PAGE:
Environment

Council promises to ‘Bee Friendly’ with new roadside verge cutting plan

A new ‘bee friendly’ approach to managing Neath Port Talbot Council’s verges and grasslands has been adopted by the council.

The Bee Friendly Scheme was approved by the council’s cabinet on Friday (30 July), and will see a big increase in wildflower species and the insects such as bees which pollinate them.

The scheme has been prepared with the aim of increasing the area and extent of wildflower grassland in Neath Port Talbot to improve the environment and develop biodiversity.

Under the scheme, the council has introduced new ways of managing grassland areas to encourage nature:

  • Nectar Cut (mowing changed from a 2-3 weekly cycle to a four-week cycle allowing short-flowering plants to complete their full flowering cycle and increasing the nectar available to insects).
  • Conservation Cut (Certain rural verges such as lanes between villages, which will not be cut inside the flowering season (April-September).
  • Meadow Cut (certain sites will be picked for meadow management. This means letting the flowers grow between April and August, and using a ‘cut and collect’ machine to remove the cuttings, which reduces the nutrients in the soil to prevent vigorous plants out-competing the wildflowers).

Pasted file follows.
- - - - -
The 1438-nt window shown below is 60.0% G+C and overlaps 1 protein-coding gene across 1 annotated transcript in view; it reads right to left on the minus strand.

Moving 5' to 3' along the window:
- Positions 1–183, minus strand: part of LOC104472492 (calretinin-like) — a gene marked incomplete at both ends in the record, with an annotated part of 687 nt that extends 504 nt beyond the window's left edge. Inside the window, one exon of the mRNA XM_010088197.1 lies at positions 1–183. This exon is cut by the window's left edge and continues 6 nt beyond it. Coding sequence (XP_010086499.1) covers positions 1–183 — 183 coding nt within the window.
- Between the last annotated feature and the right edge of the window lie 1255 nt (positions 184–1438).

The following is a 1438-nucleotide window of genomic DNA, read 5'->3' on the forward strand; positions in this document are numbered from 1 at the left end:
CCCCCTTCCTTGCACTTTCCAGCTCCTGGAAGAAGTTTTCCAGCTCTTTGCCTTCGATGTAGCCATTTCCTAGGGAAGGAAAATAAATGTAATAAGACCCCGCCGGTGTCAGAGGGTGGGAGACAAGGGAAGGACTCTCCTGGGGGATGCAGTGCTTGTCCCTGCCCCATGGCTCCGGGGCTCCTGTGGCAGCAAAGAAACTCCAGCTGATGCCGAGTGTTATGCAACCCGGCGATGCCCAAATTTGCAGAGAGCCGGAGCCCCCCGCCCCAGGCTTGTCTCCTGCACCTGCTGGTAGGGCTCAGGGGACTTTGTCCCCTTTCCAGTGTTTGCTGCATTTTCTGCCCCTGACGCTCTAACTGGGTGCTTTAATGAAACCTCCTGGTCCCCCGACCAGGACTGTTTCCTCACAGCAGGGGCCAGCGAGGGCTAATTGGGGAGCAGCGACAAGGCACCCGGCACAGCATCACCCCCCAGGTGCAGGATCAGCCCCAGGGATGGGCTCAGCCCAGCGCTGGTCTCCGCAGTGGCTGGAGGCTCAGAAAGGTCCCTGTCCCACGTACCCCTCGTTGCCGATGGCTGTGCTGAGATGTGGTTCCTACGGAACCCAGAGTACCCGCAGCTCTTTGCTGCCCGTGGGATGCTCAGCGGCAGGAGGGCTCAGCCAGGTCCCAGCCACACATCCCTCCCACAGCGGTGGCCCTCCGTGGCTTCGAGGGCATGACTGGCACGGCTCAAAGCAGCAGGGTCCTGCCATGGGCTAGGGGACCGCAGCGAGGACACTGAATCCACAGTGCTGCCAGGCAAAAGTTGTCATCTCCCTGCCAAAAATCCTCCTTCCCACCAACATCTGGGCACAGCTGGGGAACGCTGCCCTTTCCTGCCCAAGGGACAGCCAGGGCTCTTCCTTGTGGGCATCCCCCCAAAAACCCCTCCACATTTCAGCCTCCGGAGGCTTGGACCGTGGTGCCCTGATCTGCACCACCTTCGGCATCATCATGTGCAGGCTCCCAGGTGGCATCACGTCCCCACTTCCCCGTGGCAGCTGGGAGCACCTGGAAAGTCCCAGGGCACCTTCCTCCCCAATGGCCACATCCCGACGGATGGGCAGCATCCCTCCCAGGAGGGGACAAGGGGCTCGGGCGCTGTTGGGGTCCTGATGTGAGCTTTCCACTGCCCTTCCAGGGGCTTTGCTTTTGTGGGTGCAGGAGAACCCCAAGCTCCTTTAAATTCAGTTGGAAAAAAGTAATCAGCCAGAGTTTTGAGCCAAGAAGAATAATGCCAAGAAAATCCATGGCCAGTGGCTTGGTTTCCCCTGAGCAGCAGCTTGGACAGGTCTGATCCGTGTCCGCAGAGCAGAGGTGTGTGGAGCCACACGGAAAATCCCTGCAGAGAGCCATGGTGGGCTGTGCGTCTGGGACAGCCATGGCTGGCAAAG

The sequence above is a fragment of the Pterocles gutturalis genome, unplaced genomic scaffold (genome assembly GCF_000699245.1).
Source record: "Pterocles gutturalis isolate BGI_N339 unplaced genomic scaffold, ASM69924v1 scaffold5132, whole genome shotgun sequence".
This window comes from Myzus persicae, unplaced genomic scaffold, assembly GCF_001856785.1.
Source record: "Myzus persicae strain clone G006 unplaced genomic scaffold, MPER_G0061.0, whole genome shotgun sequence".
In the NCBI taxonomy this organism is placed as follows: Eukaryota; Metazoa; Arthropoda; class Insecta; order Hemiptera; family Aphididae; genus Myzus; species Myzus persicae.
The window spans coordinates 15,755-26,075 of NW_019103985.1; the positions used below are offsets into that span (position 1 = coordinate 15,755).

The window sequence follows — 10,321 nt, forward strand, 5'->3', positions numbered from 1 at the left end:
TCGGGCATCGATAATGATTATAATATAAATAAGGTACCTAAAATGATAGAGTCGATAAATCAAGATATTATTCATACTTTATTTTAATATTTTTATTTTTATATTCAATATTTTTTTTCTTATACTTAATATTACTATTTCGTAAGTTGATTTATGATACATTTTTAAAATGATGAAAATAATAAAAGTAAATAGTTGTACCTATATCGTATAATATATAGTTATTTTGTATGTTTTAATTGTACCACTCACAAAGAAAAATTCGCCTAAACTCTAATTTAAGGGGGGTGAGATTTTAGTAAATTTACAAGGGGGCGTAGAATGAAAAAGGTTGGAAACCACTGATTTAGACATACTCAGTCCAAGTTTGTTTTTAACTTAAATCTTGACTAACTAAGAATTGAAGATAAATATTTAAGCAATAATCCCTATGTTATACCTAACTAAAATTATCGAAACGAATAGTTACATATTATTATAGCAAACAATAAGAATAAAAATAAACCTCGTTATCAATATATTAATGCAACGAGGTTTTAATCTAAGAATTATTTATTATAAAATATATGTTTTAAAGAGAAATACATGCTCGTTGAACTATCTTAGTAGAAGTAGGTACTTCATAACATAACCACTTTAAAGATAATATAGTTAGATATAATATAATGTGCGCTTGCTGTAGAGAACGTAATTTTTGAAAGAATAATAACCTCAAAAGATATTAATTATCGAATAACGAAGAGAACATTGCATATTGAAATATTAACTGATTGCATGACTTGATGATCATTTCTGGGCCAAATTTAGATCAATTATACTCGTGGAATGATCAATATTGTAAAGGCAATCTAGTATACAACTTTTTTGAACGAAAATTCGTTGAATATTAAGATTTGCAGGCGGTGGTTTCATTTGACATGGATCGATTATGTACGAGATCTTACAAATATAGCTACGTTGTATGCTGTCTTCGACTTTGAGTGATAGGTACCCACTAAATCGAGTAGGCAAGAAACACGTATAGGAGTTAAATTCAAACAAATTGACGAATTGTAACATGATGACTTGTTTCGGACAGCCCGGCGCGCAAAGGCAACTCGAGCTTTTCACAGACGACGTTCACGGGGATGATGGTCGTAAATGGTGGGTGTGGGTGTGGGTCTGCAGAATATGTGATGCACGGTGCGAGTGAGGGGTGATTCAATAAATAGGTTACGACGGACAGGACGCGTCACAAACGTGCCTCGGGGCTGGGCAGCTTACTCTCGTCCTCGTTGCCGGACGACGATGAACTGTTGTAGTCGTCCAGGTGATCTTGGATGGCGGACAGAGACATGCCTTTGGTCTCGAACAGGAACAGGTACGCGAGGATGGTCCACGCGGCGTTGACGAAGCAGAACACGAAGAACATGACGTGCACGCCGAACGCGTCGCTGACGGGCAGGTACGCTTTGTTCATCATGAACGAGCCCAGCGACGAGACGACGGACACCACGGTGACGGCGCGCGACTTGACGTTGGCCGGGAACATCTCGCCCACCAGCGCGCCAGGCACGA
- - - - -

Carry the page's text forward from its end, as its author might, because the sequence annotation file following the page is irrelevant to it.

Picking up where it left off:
As soil nutrients decrease in a grassland ecosystem, the number of plant species that can survive increases, and the dominance of coarse grasses reduces. This produces a more diverse roadside environment for wildlife and adds to the biodiversity of the area.

As the scheme progresses people will start to see a wide range of plants appearing on their local verges including Bee orchid, Dandelion, Bird’s Foot Trefoil, Cat’s-ear, Black Napweed, Common vetch, Cowslip, Cuckoo Flower and Devils’s-bit scabious.

This can already be seen in Neath Port Talbot on Harbour Way and Fabian Way, where this management has been in place for a number of years under the council’s Conservation Sites Scheme. These stretches of road are attractive to both road users and pollinators. In fact, they are also likely to support populations of the endangered Shrill Carder Bee, which can be found in the coastal regions of the county.

Roadside verges and grasslands included in the NPT Bee Friendly Scheme will be marked with the scheme’s logo which features the Shrill Carder Bee.

The council says that road safety will always come first, which means some areas will still be regularly mown.

Neath Port Talbot Council’s Cabinet Member for Regeneration and Sustainable Development, Cllr Annette Wingrave, said: “We must act to reverse the rapid decline of pollinators like bees which are vital to our environment and also our economy and food. This scheme will enrich our environment by greatly increasing biodiversity and providing havens for pollinators.”

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